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6-PBC-Mackenzie-Morfee-Lake
Morfee Lake
(Picture BC photo)

Mackenzie

Culture & History

History buffs will find that Mackenzie, one of BC's newest towns, has a rich past.

Mackenzie was incorporated in 1966 through provincial legislation as an "instant town." Its economy relies heavily on forestry and the majority of Mackenzie's labour force is employed in the manufacturing industry.

Highlighting this quiet community's forestry roots is the world's largest tree crusher, the Le Tourneau G175, which visitors can see near the entrance to the town on Highway 39. At 175 tons and 17m/56ft long, the machine was used to clear space when the town was being created.

The First Nations and Alexander Mackenzie

The first inhabitants of the Mackenzie area prior to European settlement were the Tse'khene First Nations. Tsay Keh Dene, Kwadacha Nation, and McLeod Lake Indian Band have traditional territories in the area today.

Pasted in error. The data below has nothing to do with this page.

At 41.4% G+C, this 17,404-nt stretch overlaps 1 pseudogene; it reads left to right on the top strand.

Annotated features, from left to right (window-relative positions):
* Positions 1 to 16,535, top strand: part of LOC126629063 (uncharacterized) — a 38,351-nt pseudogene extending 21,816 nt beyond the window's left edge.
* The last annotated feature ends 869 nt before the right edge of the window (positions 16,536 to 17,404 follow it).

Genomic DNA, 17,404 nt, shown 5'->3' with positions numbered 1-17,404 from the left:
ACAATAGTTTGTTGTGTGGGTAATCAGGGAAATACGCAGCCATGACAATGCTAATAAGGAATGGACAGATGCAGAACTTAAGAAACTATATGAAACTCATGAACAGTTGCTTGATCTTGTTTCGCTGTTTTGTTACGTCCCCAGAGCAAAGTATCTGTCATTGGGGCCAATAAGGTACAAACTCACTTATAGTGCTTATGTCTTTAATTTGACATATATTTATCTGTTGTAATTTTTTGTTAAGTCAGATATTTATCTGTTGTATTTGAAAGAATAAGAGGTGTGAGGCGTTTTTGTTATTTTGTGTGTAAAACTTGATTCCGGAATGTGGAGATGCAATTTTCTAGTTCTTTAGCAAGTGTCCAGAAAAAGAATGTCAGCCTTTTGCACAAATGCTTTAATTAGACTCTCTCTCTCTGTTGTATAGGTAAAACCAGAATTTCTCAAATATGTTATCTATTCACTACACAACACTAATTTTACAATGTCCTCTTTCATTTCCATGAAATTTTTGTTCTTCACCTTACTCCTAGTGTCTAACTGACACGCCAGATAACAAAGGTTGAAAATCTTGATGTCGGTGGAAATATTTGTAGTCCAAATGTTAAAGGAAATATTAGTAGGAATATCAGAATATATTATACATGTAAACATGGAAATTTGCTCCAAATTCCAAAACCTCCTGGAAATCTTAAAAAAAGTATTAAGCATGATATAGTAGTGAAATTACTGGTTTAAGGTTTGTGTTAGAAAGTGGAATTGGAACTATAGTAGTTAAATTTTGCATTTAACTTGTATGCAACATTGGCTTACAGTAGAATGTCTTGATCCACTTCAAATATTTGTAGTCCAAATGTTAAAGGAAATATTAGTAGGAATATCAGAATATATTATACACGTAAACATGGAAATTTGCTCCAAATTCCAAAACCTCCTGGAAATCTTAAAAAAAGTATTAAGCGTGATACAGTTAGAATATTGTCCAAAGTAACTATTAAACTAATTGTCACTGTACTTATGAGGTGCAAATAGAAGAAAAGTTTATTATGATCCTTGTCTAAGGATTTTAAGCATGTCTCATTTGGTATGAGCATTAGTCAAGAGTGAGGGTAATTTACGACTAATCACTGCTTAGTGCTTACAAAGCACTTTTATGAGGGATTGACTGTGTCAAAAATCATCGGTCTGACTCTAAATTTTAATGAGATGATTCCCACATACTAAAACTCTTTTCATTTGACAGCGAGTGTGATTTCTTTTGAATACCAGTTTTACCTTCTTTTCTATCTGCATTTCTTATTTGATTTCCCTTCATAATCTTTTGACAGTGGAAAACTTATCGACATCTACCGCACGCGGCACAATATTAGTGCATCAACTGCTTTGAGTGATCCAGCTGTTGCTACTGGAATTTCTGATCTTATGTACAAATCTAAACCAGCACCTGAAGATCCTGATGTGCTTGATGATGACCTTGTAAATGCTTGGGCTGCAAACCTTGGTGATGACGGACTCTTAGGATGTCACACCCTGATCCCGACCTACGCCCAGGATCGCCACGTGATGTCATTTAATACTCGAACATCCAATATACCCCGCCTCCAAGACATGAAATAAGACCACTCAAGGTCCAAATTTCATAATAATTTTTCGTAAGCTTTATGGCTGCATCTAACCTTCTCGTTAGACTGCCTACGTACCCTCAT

The town was named for famous Scottish explorer Alexander Mackenzie, who travelled through this area in 1793. Born in Scotland, Mackenzie became involved in the North American fur trade and focused his efforts on finding an overland route to the Pacific Ocean. In a courageous journey, he and nine others portaged difficult canyons along the Peace River from Hudson's Hope, making their way west to where the Finlay and Parsnip rivers joined north of Mackenzie.

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